of Oscar in hl3 desire to have a go with
Johnson, and is willing to back him at
any time for any amount up to $50,000.
Among fighters of the South he has
already established himself as a fast, ag
gressive man, having engaged In combat
with the pick of the fifteen-round fight
artists, and always besting his man in
short time. In fact, none of those with
whom he has competed has been able
to stand the pace for more than several
rounds, and when it is taken into con
sideration that he has met some good
men at the game, his performances are
A Former Newspaper Man.
Sturkey's manager, William Hubbard.
a former Philadelphia newspaper man,
and other Florldians have the utmost
jConfldence in his ability to take the title
from Johnson, and are wilting to back
their opinion to .the. extent of a-half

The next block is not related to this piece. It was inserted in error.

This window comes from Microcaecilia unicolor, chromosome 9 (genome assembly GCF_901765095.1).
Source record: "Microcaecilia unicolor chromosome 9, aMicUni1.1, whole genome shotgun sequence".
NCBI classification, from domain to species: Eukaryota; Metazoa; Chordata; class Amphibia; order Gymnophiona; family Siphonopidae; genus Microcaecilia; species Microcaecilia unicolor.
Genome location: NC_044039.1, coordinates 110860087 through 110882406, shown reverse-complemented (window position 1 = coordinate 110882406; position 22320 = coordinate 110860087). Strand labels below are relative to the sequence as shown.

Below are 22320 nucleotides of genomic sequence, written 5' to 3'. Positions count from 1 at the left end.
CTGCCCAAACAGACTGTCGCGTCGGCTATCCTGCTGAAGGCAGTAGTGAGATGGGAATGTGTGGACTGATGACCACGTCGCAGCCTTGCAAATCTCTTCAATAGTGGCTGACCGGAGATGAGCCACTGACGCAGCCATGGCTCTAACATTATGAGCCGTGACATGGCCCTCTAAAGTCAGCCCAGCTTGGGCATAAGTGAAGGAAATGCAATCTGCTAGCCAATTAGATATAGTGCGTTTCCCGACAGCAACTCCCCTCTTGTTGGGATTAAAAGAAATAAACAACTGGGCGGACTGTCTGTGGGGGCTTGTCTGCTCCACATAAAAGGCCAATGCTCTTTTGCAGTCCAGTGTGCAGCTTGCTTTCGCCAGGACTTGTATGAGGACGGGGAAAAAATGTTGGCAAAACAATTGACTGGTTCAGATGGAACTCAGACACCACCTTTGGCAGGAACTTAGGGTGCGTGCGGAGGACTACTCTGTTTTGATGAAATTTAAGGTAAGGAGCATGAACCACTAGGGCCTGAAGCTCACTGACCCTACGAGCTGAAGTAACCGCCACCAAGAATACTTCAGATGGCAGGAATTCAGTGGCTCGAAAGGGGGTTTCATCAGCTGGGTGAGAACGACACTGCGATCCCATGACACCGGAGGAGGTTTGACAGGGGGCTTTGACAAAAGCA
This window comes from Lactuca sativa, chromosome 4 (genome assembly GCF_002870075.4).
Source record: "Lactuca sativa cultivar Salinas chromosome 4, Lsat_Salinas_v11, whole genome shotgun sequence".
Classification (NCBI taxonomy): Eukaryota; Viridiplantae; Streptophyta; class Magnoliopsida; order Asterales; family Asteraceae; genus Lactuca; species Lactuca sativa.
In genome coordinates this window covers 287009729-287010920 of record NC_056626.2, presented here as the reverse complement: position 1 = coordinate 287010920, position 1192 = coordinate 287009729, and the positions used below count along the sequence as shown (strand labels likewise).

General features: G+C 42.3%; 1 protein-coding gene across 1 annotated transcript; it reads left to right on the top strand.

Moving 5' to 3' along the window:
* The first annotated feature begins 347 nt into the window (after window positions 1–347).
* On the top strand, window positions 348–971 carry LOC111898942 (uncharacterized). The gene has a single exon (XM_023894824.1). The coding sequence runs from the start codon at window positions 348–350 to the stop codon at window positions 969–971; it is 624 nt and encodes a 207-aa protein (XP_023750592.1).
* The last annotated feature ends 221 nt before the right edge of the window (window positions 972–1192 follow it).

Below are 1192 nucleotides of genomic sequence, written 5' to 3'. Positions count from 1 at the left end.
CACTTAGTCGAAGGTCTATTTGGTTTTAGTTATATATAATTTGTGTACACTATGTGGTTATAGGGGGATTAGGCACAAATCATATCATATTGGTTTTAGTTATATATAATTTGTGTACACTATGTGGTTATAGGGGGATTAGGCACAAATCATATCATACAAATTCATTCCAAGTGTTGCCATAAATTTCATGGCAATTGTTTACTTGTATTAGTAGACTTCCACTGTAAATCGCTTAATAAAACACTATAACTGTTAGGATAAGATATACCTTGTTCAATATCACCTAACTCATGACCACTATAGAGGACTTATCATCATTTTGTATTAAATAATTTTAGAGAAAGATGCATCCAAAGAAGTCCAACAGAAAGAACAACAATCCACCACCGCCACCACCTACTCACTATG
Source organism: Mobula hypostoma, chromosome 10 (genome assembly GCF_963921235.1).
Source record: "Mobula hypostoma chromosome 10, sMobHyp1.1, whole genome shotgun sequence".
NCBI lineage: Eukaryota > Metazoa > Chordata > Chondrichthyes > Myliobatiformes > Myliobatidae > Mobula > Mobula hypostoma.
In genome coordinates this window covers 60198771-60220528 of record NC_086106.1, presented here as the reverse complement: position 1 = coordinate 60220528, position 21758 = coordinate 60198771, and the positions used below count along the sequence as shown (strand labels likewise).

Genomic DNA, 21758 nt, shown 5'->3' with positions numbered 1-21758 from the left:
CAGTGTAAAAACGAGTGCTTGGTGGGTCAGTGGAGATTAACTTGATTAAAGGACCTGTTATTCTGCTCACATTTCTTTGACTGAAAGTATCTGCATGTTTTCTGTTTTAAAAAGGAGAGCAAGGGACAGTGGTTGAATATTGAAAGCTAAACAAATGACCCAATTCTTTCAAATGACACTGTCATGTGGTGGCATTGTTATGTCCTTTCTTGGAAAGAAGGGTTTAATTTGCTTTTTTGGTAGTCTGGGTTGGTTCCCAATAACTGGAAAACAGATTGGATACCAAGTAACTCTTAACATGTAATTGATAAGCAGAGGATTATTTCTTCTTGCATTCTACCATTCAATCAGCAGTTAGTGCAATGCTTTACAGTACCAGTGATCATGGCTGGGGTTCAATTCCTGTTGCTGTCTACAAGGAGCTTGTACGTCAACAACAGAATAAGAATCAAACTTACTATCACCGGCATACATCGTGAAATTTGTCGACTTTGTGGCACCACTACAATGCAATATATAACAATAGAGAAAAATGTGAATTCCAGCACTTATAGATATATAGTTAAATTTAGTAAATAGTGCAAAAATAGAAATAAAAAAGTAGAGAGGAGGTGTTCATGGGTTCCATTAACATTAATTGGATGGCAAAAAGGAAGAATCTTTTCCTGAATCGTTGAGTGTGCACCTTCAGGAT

million dollars in real money, should any
one come forth with coin to be placed
on 'the colored scrapper? r v
Young-Sturkcy is twenty years old, and
his measurements are as follows:
Neck. 14 inches; across ahoolders, 52; orer
ahoulden. SV: chest (normal). 44; cheat (de
flated). Z3; chal (Inflated!, 454: waist, S; abdo
men, ti-i: jn-Ut. 6: forearm. IJVi: npp arm, US:
fcleeni. Wit calf. 15H: thirb. 2: vreicht, 2X
pounds, beisst,6 feet 9 mtbea-.-r-ach. C lncbe.-.
Rain Knocks Oat Game.
Dallas, Tex.. March 24. Rain knocked
out .the scheduled game of Vthe ..Giants
here and at. Fort Worth to-day.
Blofvrfini. Johnson and Catre aljo ran.
SWOX1) KAfK-Mile-and wtrntj yards. Judso
Walton. KlxM, tt to 1. on Itntwt Brace.
151 (Kocratr) 3 to 1. a-anid. Itos-burs II, 10S
(Iattiilk.rt I lo 1 tliL-tl Time, 1 iu.'-S. Ualle
Slue Heine Limpet. St Jo-pli. Castleword.
ItuIs Katz, Pirate Dura U;l.thm. e. Cornmm
r-enr. IJob Co. Ir ItarUer and Den Dues also
TmiSD RACK Six furl'vu three rcir-ilds and
nr llarrndje 107 (Paienri. 7 to 19. won
RaleuA I' D 1(M iMcTascan), 1 to Z. -ecoud,
lfml the Great I0 (Kocrrerl 1 to 4 third
Time, 1.1:4. MoncrKi. U b It, and Chsro-e
Rese alv ran.
FUtTtTII ItvCb Fire furlrnjv nh rtrow 110
Kctwt, 12 to 1, won f.old ytine 111 (l-'ain) 6